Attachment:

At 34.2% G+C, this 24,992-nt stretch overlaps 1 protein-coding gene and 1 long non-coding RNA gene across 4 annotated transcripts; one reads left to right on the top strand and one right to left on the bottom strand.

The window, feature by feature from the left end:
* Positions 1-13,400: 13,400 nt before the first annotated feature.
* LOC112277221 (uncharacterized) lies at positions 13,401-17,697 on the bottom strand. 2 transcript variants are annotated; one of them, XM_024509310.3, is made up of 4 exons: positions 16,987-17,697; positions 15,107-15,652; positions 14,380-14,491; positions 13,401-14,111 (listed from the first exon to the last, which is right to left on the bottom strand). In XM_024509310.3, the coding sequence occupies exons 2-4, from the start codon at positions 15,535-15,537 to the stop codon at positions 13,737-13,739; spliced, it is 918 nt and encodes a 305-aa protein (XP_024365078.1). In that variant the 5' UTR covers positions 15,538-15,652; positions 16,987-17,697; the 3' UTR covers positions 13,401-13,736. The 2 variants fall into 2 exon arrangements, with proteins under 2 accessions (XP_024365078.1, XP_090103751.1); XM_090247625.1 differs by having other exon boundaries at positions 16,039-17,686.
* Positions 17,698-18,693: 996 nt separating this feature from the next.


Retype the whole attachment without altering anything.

At 34.2% G+C, this 24,992-nt stretch overlaps 1 protein-coding gene and 1 long non-coding RNA gene across 4 annotated transcripts; one reads left to right on the top strand and one right to left on the bottom strand.

The window, feature by feature from the left end:
* Positions 1-13,400: 13,400 nt before the first annotated feature.
* LOC112277221 (uncharacterized) lies at positions 13,401-17,697 on the bottom strand. 2 transcript variants are annotated; one of them, XM_024509310.3, is made up of 4 exons: positions 16,987-17,697; positions 15,107-15,652; positions 14,380-14,491; positions 13,401-14,111 (listed from the first exon to the last, which is right to left on the bottom strand). In XM_024509310.3, the coding sequence occupies exons 2-4, from the start codon at positions 15,535-15,537 to the stop codon at positions 13,737-13,739; spliced, it is 918 nt and encodes a 305-aa protein (XP_024365078.1). In that variant the 5' UTR covers positions 15,538-15,652; positions 16,987-17,697; the 3' UTR covers positions 13,401-13,736. The 2 variants fall into 2 exon arrangements, with proteins under 2 accessions (XP_024365078.1, XP_090103751.1); XM_090247625.1 differs by having other exon boundaries at positions 16,039-17,686.
* Positions 17,698-18,693: 996 nt separating this feature from the next.